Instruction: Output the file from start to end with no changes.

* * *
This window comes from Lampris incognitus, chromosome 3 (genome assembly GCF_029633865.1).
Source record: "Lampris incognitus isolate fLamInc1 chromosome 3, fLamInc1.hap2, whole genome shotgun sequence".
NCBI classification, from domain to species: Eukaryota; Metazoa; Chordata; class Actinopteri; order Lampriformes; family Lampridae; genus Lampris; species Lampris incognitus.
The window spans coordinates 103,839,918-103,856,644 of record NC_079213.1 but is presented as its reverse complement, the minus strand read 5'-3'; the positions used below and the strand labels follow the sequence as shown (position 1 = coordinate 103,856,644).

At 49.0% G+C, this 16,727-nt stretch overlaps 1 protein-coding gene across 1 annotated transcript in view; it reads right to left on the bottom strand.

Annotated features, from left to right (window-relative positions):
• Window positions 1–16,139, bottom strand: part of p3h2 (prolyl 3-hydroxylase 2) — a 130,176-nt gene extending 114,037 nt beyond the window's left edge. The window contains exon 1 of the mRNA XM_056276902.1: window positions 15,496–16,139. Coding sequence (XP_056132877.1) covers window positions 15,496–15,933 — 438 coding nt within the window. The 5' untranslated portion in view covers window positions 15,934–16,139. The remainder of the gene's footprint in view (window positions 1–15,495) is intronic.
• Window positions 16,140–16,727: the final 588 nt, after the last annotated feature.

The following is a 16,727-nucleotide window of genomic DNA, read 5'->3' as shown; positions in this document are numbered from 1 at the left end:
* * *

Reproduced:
This window comes from Lampris incognitus, chromosome 3 (genome assembly GCF_029633865.1).
Source record: "Lampris incognitus isolate fLamInc1 chromosome 3, fLamInc1.hap2, whole genome shotgun sequence".
NCBI classification, from domain to species: Eukaryota; Metazoa; Chordata; class Actinopteri; order Lampriformes; family Lampridae; genus Lampris; species Lampris incognitus.
The window spans coordinates 103,839,918-103,856,644 of record NC_079213.1 but is presented as its reverse complement, the minus strand read 5'-3'; the positions used below and the strand labels follow the sequence as shown (position 1 = coordinate 103,856,644).

At 49.0% G+C, this 16,727-nt stretch overlaps 1 protein-coding gene across 1 annotated transcript in view; it reads right to left on the bottom strand.

Annotated features, from left to right (window-relative positions):
• Window positions 1–16,139, bottom strand: part of p3h2 (prolyl 3-hydroxylase 2) — a 130,176-nt gene extending 114,037 nt beyond the window's left edge. The window contains exon 1 of the mRNA XM_056276902.1: window positions 15,496–16,139. Coding sequence (XP_056132877.1) covers window positions 15,496–15,933 — 438 coding nt within the window. The 5' untranslated portion in view covers window positions 15,934–16,139. The remainder of the gene's footprint in view (window positions 1–15,495) is intronic.
• Window positions 16,140–16,727: the final 588 nt, after the last annotated feature.

The following is a 16,727-nucleotide window of genomic DNA, read 5'->3' as shown; positions in this document are numbered from 1 at the left end: